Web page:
In recent years, team nursing has increasingly involved RNs leading a team of untrained staff, whose 'care' the RN is accountable for. This means (of course) that the one person with nursing skills cannot actually use them, because of admin and safety responsibilities. The end of Real Nursing as we know it.

But primary nursing (in my view) cannot work in an under resourced unit, as the primary nurse and the relationship stand to 'take the blame' for the failings of the organization.

Personally, I prefer a 'group nursing' system; smallish teams, with primary nursing within the group - each member being associate nurse for the other nurses' patients. This can reduce the number of individuals involved in each patient's care, and can allow for mentorship and teambuilding within the group.

In fact, I don't know of any system that is safe when nursing is under resourced - but while nursing models have had their reputation blackened by a plethora of time wasting jargon-ridden twaddle based on poorly researched undergraduate course work, promoting independence and involving significant others remains a "least worst" option.

When planning a system of nursing, there is never - ever - a 'quick fix'.

Team Nursing CAN Work:

Ari Haytin, Student Nurse, UCSF, Submitted this 7th April 2007:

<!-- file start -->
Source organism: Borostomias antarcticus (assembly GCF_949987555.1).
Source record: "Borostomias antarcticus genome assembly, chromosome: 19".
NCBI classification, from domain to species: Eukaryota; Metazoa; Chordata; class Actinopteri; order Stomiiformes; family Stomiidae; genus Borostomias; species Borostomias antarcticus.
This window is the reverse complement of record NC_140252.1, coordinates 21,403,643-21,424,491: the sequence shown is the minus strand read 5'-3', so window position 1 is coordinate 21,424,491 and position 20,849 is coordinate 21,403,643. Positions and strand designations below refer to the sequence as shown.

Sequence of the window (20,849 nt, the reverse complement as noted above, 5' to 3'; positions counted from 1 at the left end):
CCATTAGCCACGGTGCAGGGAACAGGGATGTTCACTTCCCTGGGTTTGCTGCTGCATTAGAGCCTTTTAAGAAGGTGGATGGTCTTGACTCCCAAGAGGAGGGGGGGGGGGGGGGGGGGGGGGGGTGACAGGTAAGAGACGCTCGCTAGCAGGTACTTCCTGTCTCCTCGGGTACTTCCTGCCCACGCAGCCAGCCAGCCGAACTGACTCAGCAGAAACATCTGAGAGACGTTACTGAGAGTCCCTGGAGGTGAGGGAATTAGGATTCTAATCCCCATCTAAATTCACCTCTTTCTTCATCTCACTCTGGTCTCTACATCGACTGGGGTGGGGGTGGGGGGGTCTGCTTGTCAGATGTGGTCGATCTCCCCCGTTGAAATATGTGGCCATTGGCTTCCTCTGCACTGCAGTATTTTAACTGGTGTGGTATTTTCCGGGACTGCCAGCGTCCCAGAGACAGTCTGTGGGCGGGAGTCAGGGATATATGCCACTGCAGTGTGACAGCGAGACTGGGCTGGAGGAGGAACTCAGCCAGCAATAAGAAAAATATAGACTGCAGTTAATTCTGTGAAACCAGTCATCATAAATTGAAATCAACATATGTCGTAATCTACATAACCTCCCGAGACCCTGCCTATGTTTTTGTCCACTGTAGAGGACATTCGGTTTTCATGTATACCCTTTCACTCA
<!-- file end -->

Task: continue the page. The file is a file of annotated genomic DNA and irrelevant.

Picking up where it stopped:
I would like to respond to the article that took the perspective that team nursing was more detrimental than beneficial. First the author believed that team nursing “destroys all lines of accountability and responsibility.” This can be the case if the unit is not a well-organized team. There are teams that people are enthusiastic and committed to being a part of and others where the morale is low and the members are not satisfied to be there.

The author’s experience of team nursing has been one of hierarchy and division, which is one way of organization, but it is important to be aware that there are other ways to organize teams. I am currently a nursing student that came from a counseling position in a community oriented public health clinic and never planned on working in a hospital partly due to the organization of many hospital units that lack a true team environment.

When I say true team environment I mean one that values all of the players on the team, that gives them all a voice and opportunities to grow and expand in their position. I have had the opportunity to observe many different units and truthfully to my surprise found that there are some units in the hospital that have amazingly well-organized teams. My first day observing at the Emergency Department the MD’s introduced themselves to me and welcomed me. The staff gave each other a lot of respect, trust and were there to assist one another when they needed it. I think this organization especially common in ICU and ED departments that have a high rate of success with their patients’ outcomes. I hope that some of the teams with low morale would look for ways of reorganizing their team instead of giving up on the team.

© July 2004, revised February 2005, June 2007

Page Updated:

05 May 2014


Andrew Heenan is a Nurse, Journalist and Web Editor. Enquiries via the email address at the foot of the page.